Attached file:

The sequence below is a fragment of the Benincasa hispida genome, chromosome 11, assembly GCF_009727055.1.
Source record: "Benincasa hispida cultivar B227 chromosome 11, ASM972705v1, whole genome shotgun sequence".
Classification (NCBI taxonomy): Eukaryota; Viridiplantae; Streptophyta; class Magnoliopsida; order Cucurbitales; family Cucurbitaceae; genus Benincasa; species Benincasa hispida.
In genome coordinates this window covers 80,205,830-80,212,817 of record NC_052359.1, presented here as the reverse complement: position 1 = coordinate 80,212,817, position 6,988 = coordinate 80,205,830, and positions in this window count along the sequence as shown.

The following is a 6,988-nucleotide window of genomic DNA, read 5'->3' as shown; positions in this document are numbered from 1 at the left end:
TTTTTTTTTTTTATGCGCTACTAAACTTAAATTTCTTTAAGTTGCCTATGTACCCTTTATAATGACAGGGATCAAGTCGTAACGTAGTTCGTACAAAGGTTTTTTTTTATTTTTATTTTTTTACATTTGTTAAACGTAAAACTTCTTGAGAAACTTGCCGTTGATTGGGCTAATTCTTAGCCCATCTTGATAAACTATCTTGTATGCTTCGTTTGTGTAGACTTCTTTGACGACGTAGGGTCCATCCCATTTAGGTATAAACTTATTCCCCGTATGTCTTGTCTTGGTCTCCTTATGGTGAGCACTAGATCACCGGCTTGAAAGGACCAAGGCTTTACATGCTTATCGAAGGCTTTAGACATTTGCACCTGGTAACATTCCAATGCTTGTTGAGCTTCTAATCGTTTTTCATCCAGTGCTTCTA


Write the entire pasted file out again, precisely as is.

The sequence below is a fragment of the Benincasa hispida genome, chromosome 11, assembly GCF_009727055.1.
Source record: "Benincasa hispida cultivar B227 chromosome 11, ASM972705v1, whole genome shotgun sequence".
Classification (NCBI taxonomy): Eukaryota; Viridiplantae; Streptophyta; class Magnoliopsida; order Cucurbitales; family Cucurbitaceae; genus Benincasa; species Benincasa hispida.
In genome coordinates this window covers 80,205,830-80,212,817 of record NC_052359.1, presented here as the reverse complement: position 1 = coordinate 80,212,817, position 6,988 = coordinate 80,205,830, and positions in this window count along the sequence as shown.

The following is a 6,988-nucleotide window of genomic DNA, read 5'->3' as shown; positions in this document are numbered from 1 at the left end:
TTTTTTTTTTTTATGCGCTACTAAACTTAAATTTCTTTAAGTTGCCTATGTACCCTTTATAATGACAGGGATCAAGTCGTAACGTAGTTCGTACAAAGGTTTTTTTTTATTTTTATTTTTTTACATTTGTTAAACGTAAAACTTCTTGAGAAACTTGCCGTTGATTGGGCTAATTCTTAGCCCATCTTGATAAACTATCTTGTATGCTTCGTTTGTGTAGACTTCTTTGACGACGTAGGGTCCATCCCATTTAGGTATAAACTTATTCCCCGTATGTCTTGTCTTGGTCTCCTTATGGTGAGCACTAGATCACCGGCTTGAAAGGACCAAGGCTTTACATGCTTATCGAAGGCTTTAGACATTTGCACCTGGTAACATTCCAATGCTTGTTGAGCTTCTAATCGTTTTTCATCCAGTGCTTCTA